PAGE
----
Review written by Playstation4.net staff member Adam Hanson
In the 1990s I, like most American males my age, was into video games and superheroes. Particularly I liked the comics and shows where two or more heroes would crossover. Now, with Justice League, Avengers, and other crossovers being the norm it is hard to get excited about a group of DC or Marvel characters teaming up with each other. Now the real excitement comes from crossovers between two universes. Needless to say I had a lot of excitement when I heard about Mortal Kombat vs. the DC Universe (MK vs DC). I would like to add before I get into my review that I am the target audience of MK vs DC. I was a fan of MK in the 90s but I have not followed the series since the SNES. I am also a fan of DC superheroes and it is because of them that I was drawn to the game.
MK vs DC is, as one would expect, draws many comparisons to the Marvel vs Capcom series from the PS1 and PS2 eras of gaming. Both are fighting games that pit a comic book universe against a group of video game characters. . . and that is where the similarities end. For starters MK vs DC is more than just a random group of characters beating the snot out of one another. Instead the game features a story that is surprisingly strong for a fighting game that explains why the two universes are crossing over. The story also provides an explanation for how weaker characters like Catwoman and the Joker can stand toe to toe with Superman. The story of the game is broken up into a Mortal Kombat story and the DC Universe story with each story consisting of several chapters. In each chapter the player controls a specific character through a series of battles. Because the story modes each tell one half of the same story the player must play though both to get a complete account of the events.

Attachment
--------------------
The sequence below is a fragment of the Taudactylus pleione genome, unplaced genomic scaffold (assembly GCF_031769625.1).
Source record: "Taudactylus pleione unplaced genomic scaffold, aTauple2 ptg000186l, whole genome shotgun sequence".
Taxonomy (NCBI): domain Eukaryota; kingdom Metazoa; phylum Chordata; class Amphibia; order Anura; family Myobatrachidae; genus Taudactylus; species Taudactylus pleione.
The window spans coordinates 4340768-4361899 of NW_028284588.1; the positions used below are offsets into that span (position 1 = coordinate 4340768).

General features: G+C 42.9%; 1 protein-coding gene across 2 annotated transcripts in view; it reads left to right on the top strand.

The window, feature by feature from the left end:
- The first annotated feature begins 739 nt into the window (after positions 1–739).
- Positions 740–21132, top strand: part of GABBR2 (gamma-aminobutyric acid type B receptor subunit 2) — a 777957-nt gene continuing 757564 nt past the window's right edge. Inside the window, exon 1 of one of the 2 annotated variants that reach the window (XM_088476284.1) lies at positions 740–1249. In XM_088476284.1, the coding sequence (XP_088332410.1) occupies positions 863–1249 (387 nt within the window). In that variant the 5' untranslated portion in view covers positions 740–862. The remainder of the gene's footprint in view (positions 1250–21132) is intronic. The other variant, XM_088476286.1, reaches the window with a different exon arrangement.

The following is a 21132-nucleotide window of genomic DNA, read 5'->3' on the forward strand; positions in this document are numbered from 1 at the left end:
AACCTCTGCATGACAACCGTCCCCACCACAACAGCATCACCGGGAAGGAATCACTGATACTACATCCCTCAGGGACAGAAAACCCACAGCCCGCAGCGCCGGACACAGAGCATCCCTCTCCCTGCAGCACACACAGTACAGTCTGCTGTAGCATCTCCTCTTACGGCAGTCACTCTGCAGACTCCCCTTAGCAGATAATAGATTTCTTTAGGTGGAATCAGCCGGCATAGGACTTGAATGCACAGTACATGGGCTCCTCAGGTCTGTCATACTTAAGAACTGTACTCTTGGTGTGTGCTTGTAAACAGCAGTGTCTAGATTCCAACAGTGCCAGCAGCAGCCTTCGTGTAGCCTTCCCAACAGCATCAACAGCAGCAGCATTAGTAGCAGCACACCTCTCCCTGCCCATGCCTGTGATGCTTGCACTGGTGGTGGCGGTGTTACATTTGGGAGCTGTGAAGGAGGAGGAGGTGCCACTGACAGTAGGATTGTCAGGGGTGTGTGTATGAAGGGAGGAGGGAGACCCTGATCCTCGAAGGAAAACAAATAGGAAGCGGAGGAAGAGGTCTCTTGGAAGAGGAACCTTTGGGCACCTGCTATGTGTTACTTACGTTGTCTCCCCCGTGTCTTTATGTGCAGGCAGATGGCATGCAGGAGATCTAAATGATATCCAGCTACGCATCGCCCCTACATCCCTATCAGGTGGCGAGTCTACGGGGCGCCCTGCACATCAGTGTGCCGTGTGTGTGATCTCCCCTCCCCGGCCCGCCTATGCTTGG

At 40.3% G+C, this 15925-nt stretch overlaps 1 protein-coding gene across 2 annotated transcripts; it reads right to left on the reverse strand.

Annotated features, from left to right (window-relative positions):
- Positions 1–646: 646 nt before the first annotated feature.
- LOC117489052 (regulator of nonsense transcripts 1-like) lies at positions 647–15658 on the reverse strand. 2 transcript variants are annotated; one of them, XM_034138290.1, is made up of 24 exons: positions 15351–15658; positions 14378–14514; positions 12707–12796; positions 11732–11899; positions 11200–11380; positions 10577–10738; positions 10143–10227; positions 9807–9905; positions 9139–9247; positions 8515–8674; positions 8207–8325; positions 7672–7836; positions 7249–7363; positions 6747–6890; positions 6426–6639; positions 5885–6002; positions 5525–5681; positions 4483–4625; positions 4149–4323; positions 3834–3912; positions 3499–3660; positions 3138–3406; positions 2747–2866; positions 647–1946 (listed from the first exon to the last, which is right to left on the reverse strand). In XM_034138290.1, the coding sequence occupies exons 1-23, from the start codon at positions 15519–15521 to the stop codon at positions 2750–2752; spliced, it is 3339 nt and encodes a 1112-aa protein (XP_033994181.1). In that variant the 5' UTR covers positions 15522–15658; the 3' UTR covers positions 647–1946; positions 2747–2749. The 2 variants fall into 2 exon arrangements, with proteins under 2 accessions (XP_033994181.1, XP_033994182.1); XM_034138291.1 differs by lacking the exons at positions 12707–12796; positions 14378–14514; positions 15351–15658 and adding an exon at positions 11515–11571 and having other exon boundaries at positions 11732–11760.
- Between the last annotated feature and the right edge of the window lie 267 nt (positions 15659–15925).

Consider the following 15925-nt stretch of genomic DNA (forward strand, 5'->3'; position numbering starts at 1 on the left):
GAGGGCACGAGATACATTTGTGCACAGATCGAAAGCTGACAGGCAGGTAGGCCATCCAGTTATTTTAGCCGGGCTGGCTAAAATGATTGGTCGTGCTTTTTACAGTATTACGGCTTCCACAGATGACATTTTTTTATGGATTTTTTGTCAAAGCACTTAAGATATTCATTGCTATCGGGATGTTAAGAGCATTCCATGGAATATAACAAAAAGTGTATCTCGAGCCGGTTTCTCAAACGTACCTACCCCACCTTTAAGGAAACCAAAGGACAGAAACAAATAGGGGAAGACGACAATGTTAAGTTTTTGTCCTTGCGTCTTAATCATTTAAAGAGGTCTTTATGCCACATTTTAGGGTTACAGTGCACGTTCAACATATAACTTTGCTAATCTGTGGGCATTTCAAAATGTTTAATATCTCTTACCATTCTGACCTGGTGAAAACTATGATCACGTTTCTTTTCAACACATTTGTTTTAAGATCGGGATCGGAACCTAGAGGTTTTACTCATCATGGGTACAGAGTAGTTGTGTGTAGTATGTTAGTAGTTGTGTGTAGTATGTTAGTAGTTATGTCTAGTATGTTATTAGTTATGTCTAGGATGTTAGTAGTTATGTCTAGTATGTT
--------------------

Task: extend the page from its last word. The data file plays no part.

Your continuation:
In addition to the story mode the game features an arcade mode which plays like the single player mode in the classic MK games. The arcade mode gives character specific endings that expand on the endings given to the main story of the game. There is also a VS mode where two players can play against each other. Unilike in most fighting games there is no option for player vs computer VS play and the VS mode option is only selectable when a second controller is plugged in. The remaining modes include a training mode which allows players to practice moves and a Kombo Challenge mode where the player is required to perform a specific string of moves. The only unlockables in the game are one character for each side that is unlocked by beating the story mode and the individual arcade mode endings. Kombo challenge offers no unlockables of any kind.
Graphically the game looks good but is not remarkable in any way. The character models and arenas are detailed and the characters move realistically and fluidly. The character models show damage that has been taken and the effects are nice looking. Still this is the PS3 and we have come to expect the game to look good. With that in mind MK vs DC can be described as; “meets but does not exceed expectations.”